What's Your Hair Texture and Hair Type? How to Find OutWhat's Your Hair Texture and Hair Type? How to Find Out

What's Your Hair Texture and Hair Type? How to Find Out

Many people aren't aware that, for best results, they should base their hair care and styling routines on the type and texture of their hair.Do you know what type of hair you have? What about your hair texture? Why does it even matter?

Together, hair texture and hair type form each person's unique head of hair. And each head of hair requires a specific care and styling routine to help it look its best. Here's what makes hair texture and type different, how to care for your hair's specific needs, plus learn more about the best products to provide multi-benefit customized care for your hair type and texture.

Hair Texture and Type Are Two Different Things

Though the two terms "type" and "texture" are often used interchangeably, according to the pros, hair texture and hair type are two totally different things.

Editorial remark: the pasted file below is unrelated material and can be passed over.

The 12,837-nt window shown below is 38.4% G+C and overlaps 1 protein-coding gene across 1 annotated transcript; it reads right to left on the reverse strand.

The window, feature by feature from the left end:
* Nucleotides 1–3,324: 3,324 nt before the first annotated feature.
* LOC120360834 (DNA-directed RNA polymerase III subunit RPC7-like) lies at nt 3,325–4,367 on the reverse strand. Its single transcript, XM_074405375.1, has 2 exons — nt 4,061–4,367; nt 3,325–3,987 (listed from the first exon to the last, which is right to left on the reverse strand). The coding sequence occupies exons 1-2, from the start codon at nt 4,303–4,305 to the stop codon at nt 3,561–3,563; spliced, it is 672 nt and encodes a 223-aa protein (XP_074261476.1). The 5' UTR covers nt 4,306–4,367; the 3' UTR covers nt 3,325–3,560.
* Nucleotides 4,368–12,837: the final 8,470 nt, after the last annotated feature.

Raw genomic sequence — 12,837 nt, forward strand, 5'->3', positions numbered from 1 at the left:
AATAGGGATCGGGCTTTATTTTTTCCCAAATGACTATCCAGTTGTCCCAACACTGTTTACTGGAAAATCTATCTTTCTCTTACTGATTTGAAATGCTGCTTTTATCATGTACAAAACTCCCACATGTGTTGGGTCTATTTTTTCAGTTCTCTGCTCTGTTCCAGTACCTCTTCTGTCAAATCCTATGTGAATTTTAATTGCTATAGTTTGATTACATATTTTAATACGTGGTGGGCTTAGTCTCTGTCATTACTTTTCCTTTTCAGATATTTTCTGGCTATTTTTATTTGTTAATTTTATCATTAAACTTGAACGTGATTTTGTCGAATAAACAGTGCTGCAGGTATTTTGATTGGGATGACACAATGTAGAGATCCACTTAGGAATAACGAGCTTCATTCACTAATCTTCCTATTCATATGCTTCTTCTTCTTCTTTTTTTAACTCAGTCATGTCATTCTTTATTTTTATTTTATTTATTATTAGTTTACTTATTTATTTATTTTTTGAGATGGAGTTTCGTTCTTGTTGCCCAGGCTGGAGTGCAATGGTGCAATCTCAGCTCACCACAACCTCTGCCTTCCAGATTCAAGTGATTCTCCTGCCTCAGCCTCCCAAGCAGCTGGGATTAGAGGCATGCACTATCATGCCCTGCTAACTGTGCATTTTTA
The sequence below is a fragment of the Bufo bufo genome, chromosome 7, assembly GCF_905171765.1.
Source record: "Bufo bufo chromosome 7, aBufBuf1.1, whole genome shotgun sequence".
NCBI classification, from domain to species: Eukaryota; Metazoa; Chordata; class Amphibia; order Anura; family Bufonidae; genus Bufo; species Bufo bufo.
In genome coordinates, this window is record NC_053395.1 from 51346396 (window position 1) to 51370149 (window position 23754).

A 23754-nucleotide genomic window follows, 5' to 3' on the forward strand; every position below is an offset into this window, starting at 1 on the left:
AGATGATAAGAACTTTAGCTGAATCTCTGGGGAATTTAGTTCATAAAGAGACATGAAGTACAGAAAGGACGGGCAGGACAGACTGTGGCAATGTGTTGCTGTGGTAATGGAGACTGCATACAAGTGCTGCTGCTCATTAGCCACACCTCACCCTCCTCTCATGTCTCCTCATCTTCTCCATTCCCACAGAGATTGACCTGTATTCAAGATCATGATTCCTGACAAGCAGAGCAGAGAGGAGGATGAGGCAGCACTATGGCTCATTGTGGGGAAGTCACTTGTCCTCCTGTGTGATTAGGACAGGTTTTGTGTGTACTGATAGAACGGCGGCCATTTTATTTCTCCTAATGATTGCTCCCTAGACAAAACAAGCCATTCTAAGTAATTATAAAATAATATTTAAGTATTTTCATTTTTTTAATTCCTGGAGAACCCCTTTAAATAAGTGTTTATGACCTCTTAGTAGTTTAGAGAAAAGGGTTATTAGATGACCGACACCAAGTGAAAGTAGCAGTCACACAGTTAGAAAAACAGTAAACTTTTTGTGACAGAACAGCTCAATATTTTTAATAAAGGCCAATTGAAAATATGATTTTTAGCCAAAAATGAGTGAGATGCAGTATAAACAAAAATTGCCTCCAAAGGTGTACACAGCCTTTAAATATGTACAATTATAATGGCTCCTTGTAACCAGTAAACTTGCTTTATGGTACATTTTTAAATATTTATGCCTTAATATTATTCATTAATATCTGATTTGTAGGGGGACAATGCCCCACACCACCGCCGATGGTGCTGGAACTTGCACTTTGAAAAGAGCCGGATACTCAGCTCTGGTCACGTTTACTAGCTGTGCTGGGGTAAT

“To put it into simple terms, the difference between hair texture and hair type is this: Hair texture specifically refers to individual hair strands, whereas hair type generally refers to the head of hair as a whole,” said Jeremy Pugh of Jair Does Hair, a stylist based out of Denver, Colorado.

These two little pieces of information about your hair’s general make up can be crucial to an effective hair care routine. “Knowing your hair type and texture allows you to understand your hair's character, the products to use to help maintain it as well as how best to style it. It also provides clarity on how to best treat your hair to keep it healthy,” added Dr. Alain Michon of the Ottawa Skin Clinic in Canada.

Shop: GRO Balance & Boost Kit for All Hair Types

What Is Hair Texture?

When we talk about texture, we’re talking about individual strands (or “shafts” if we’re using the lingo of hair anatomy) and their makeup, which is why you might also see “texture” referred to as “structure.” 

Hair can be either fine, medium or thick, and since these differences are based on hair shaft structure, they can have a real impact on how our hair responds to various styling products, methods and treatments. Here's how fine, medium and coarse hair differ.